COVID related pediatric hospitalisation hits new record in US: Reports
- More than 1,900 children were admitted to the hospital on Saturday
- The main impact was seen in the southern states of US
- Florida recorded 20% of total hospitalisations in the US
More than 1,900 children were admitted to the hospital due to COVID-19 in the United States on Saturday, setting a record high for the country since the start of the pandemic, according to media reports. The main impact was seen in the southern states of the United States as the region fights the highly transmissible Delta variant of the coronavirus.
According to data released by the United States Department of Health and Human Services, the country has experienced exponential growth in pediatric hospitalisations, with Saturday's tally being 1,902.
Children who are under the age of 12 are not yet eligible to get vaccinated against COVID-19, leaving them even more vulnerable to the disease as it spreads its wings in the United States. According to reports from Reuters, children currently make up nearly 2.4% of the total hospitalisations that are related to COVID-19 in the country.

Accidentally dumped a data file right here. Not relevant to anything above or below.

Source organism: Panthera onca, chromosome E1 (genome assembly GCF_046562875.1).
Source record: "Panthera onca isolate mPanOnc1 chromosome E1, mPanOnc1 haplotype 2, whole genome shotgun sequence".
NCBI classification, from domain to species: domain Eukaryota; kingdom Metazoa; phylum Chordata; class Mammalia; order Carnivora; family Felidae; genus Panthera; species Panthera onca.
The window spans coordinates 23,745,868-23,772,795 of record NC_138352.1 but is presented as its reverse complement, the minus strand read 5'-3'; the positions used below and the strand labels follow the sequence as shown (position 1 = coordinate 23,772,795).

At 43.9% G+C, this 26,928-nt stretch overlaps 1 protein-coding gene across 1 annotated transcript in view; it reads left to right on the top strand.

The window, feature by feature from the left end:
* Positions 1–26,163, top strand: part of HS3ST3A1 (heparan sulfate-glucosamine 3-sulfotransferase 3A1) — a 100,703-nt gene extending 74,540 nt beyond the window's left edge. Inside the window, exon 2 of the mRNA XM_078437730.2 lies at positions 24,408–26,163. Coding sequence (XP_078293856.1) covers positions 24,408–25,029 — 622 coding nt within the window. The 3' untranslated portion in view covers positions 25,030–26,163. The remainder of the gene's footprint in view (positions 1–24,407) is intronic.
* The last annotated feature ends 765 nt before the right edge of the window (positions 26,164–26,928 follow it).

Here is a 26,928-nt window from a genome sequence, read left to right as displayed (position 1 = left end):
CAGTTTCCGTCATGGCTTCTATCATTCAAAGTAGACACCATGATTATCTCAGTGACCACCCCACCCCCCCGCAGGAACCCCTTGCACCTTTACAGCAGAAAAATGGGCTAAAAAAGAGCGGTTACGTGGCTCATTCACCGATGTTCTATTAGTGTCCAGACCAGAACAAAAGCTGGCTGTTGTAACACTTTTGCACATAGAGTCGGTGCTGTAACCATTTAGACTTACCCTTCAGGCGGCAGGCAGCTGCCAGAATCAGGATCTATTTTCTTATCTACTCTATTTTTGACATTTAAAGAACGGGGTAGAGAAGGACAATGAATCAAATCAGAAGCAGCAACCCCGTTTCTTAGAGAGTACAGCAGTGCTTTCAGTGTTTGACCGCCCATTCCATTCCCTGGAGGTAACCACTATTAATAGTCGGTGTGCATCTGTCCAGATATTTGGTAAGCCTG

According to new data released by the United States Centres for Disease Control and Prevention hit records earlier this week. The data was released in three categories that were divided on the basis of age. These categories included those between the age of 18-29, 30-39 and 40-49.
According to the United States COVID-19 tally maintained by Reuters, the southern state of Florida has been the most stretched with the surge of Delta variant. Florida has also recorded about 20% of the overall coronavirus-related hospitalisations in the country.
Media reports citing the United States Department of Health and Human Services also reveal that more than 90% of the ICU beds in Florida hospitals are already occupied.
Earlier this month, major teachers union of the country also rolled back their stance on mandating COVID-19 vaccines for teachers and administrative staff of schools citing the risk of infecting students, most of whom are not yet eligible to get the vaccine, with the coronavirus.